Burks v. United States, 437 U.S. 1 (1978)

2012-01-13 01:30:17

At the robbery trial of David Burks, the defendant presented three unchallenged witnesses testifying that he was insane. In response, the government presented two expert witnesses who did not express definite opinions. The jury nonetheless convicted Burks. He asked for a new trial and argued that the evidence was insufficient to support the guilty verdict. The Sixth Circuit reversed the conviction, agreeing that Tennessee had not fulfilled its burden of proving sanity, but rather than terminating the case it asked the District Court to decide whether a directed acquittal should be entered or a new trial ordered. Burks contended that the double jeopardy clause precluded another trial because the appellate court found the evidence insufficient, which was the equivalent of a judgment of acquittal.

The Supreme Court reversed, remanding Burks for a judgment of acquittal. The Court held that the prosecution could not have another opportunity to convict after it had been given a full and fair opportunity to do so. The Court determined that it made no difference that the determination of evidentiary insufficiency was made by the appellate court because the double jeopardy considerations were identical.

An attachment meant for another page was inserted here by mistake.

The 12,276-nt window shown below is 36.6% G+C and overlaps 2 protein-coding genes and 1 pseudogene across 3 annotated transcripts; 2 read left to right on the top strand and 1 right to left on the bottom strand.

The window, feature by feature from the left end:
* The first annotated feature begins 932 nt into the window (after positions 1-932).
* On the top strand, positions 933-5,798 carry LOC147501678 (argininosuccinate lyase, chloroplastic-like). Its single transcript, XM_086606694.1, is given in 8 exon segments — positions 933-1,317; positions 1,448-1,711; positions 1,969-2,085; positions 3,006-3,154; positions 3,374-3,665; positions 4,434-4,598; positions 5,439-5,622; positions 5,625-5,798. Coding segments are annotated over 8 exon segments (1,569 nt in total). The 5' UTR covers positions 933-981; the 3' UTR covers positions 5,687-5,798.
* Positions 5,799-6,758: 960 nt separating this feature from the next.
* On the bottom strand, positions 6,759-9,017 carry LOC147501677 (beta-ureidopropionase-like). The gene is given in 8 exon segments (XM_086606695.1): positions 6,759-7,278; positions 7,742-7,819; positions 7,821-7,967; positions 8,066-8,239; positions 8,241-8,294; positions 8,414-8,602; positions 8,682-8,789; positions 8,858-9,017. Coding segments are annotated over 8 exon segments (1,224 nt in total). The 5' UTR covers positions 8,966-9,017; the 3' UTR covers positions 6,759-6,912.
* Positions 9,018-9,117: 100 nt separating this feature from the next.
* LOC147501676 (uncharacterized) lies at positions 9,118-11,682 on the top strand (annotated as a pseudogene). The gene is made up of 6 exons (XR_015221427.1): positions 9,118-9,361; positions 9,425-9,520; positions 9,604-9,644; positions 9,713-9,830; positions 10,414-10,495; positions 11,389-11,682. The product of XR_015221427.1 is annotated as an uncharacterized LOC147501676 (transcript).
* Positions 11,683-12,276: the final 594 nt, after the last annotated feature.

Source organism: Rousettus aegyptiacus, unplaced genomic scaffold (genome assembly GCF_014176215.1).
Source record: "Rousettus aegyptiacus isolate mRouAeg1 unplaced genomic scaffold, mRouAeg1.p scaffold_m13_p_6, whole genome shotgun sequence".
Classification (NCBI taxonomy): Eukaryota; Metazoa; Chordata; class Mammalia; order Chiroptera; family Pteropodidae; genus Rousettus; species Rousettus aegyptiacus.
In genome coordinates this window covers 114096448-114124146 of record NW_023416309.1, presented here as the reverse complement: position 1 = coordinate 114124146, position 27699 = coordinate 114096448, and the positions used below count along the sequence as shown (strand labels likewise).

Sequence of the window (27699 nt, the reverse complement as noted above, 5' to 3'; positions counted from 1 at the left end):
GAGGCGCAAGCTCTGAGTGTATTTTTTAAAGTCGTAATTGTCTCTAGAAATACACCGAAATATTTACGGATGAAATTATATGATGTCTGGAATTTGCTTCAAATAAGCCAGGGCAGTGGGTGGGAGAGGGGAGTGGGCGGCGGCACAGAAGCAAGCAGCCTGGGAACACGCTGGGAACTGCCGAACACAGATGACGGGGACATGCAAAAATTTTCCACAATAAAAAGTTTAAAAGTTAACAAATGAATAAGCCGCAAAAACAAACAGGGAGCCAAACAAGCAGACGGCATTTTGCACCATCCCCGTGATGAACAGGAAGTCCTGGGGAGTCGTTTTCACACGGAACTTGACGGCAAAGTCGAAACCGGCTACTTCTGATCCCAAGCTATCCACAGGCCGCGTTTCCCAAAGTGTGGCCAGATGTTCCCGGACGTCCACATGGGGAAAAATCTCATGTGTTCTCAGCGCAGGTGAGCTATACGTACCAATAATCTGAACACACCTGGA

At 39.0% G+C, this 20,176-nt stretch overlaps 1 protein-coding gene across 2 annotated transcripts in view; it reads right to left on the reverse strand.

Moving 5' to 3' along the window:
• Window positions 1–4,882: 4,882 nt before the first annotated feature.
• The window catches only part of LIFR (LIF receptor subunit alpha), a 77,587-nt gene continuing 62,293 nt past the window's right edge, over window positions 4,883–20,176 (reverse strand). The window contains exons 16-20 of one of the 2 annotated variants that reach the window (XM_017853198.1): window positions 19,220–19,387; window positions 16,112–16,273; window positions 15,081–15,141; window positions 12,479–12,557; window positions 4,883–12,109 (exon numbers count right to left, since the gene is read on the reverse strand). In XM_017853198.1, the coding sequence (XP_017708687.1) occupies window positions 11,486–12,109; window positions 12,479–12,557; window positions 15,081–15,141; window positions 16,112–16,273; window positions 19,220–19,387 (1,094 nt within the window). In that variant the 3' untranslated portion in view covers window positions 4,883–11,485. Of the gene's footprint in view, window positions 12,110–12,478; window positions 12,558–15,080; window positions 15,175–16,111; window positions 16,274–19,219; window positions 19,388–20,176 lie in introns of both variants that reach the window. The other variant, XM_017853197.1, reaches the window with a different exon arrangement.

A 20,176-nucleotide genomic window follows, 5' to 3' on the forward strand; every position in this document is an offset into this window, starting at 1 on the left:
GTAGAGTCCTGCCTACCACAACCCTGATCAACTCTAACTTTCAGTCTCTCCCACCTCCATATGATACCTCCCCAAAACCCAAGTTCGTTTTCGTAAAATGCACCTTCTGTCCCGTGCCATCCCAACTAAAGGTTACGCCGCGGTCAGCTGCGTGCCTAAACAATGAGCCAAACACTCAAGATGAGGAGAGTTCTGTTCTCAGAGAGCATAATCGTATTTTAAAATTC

Burks establishes that the double jeopardy clause precludes a second trial once the reviewing court finds the evidence legally insufficient. Burks expressly overrules Bryan v. United States, Yates v. United States, and Forman v. United States. Also, any earlier decisions suggesting that moving for a new trial waives one’s right to a judgment of acquittal on the basis of evidentiary insufficiency were also overruled.


Cases and Statutes Cited

  • Bryan v. United States, 338 U.S. 552 (1950) 
  • Forman v. United States, 361 U.S. 416 (1960) 
  • Yates v. United States, 354 U.S. 298 (1957) 

See also Double Jeopardy (V): Early History, Background, Framing; Proof beyond a Reasonable Doubt